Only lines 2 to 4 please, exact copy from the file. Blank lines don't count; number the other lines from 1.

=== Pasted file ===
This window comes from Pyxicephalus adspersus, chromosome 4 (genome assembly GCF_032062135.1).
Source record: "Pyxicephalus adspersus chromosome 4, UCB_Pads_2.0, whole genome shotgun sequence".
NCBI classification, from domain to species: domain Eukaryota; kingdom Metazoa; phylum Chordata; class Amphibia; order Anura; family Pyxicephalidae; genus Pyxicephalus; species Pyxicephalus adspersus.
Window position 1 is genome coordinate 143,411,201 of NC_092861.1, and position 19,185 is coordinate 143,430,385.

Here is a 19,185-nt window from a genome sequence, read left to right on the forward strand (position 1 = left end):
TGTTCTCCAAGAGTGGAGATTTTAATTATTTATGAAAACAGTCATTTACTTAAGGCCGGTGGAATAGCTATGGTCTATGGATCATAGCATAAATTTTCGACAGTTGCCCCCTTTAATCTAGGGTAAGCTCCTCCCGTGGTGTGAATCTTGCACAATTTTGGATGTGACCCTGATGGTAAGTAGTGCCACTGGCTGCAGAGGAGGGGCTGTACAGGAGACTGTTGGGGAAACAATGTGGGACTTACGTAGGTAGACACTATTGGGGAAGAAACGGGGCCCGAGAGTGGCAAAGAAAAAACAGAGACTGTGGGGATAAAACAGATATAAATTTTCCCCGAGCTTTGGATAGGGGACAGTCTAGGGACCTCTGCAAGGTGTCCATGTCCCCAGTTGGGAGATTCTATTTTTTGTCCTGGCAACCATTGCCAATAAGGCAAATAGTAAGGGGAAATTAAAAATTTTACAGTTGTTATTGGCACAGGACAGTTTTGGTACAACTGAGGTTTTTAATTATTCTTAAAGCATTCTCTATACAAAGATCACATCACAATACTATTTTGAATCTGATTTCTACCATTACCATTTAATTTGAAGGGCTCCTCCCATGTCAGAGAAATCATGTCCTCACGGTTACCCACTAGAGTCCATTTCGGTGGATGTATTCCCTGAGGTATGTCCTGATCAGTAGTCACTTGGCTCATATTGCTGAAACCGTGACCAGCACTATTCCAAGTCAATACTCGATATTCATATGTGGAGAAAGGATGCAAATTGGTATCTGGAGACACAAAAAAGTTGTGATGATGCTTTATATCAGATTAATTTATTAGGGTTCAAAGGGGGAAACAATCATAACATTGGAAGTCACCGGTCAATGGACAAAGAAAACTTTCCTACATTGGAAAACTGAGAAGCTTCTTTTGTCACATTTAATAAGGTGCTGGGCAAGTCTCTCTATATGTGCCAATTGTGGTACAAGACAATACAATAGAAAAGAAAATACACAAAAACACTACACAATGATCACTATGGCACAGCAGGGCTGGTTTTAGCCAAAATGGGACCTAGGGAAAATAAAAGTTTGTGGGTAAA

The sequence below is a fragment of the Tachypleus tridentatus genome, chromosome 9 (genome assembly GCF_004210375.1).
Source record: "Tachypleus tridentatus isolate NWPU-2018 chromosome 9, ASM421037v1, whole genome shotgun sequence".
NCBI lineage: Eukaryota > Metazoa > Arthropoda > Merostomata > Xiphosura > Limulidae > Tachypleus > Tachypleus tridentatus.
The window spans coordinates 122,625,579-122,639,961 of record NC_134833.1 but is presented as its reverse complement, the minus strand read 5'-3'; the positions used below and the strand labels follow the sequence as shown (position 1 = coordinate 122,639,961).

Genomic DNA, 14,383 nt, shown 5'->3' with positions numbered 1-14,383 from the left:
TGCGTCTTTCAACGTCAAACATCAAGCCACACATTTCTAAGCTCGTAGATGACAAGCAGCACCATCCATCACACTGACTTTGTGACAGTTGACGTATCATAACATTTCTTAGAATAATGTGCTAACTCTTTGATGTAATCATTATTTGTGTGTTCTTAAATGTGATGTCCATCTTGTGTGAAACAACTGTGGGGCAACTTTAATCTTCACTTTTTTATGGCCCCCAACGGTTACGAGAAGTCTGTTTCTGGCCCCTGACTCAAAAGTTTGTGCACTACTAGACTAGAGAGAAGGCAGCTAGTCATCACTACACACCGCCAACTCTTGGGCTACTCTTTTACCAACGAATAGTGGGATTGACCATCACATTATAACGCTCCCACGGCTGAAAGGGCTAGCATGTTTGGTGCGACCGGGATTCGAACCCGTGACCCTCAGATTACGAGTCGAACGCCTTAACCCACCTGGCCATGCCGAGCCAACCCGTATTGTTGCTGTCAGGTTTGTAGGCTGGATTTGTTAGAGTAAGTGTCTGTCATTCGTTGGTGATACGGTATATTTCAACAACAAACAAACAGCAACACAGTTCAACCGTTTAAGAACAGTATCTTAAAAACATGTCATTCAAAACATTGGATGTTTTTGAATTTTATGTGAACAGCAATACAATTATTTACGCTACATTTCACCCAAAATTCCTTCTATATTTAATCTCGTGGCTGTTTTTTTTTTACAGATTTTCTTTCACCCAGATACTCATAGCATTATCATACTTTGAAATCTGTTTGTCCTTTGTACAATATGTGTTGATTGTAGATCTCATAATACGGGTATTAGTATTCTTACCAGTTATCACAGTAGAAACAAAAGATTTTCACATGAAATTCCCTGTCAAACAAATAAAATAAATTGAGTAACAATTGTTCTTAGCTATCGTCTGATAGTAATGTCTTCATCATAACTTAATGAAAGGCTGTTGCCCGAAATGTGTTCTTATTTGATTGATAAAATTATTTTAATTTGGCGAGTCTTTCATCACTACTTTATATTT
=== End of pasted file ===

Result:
Source record: "Pyxicephalus adspersus chromosome 4, UCB_Pads_2.0, whole genome shotgun sequence".
NCBI classification, from domain to species: domain Eukaryota; kingdom Metazoa; phylum Chordata; class Amphibia; order Anura; family Pyxicephalidae; genus Pyxicephalus; species Pyxicephalus adspersus.
Window position 1 is genome coordinate 143,411,201 of NC_092861.1, and position 19,185 is coordinate 143,430,385.